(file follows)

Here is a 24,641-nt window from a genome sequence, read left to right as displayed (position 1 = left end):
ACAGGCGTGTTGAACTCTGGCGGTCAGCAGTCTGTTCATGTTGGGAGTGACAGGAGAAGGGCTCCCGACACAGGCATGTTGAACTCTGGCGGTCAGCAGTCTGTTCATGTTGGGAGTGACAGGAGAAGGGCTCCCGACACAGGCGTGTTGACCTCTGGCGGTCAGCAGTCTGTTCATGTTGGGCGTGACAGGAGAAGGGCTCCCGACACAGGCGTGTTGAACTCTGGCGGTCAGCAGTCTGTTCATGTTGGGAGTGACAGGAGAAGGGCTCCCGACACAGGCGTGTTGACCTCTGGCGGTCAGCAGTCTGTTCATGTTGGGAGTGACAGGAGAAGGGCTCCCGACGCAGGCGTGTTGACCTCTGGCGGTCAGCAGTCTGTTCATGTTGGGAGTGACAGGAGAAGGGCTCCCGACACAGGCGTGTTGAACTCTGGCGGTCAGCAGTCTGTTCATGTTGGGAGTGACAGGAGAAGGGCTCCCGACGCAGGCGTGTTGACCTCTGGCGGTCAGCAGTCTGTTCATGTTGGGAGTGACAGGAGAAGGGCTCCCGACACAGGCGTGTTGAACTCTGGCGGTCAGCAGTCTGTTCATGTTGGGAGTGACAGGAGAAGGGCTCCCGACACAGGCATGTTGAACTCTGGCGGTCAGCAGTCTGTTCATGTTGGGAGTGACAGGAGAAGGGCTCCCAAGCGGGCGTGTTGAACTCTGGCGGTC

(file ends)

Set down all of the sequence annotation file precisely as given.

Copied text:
Here is a 24,641-nt window from a genome sequence, read left to right as displayed (position 1 = left end):
ACAGGCGTGTTGAACTCTGGCGGTCAGCAGTCTGTTCATGTTGGGAGTGACAGGAGAAGGGCTCCCGACACAGGCATGTTGAACTCTGGCGGTCAGCAGTCTGTTCATGTTGGGAGTGACAGGAGAAGGGCTCCCGACACAGGCGTGTTGACCTCTGGCGGTCAGCAGTCTGTTCATGTTGGGCGTGACAGGAGAAGGGCTCCCGACACAGGCGTGTTGAACTCTGGCGGTCAGCAGTCTGTTCATGTTGGGAGTGACAGGAGAAGGGCTCCCGACACAGGCGTGTTGACCTCTGGCGGTCAGCAGTCTGTTCATGTTGGGAGTGACAGGAGAAGGGCTCCCGACGCAGGCGTGTTGACCTCTGGCGGTCAGCAGTCTGTTCATGTTGGGAGTGACAGGAGAAGGGCTCCCGACACAGGCGTGTTGAACTCTGGCGGTCAGCAGTCTGTTCATGTTGGGAGTGACAGGAGAAGGGCTCCCGACGCAGGCGTGTTGACCTCTGGCGGTCAGCAGTCTGTTCATGTTGGGAGTGACAGGAGAAGGGCTCCCGACACAGGCGTGTTGAACTCTGGCGGTCAGCAGTCTGTTCATGTTGGGAGTGACAGGAGAAGGGCTCCCGACACAGGCATGTTGAACTCTGGCGGTCAGCAGTCTGTTCATGTTGGGAGTGACAGGAGAAGGGCTCCCAAGCGGGCGTGTTGAACTCTGGCGGTC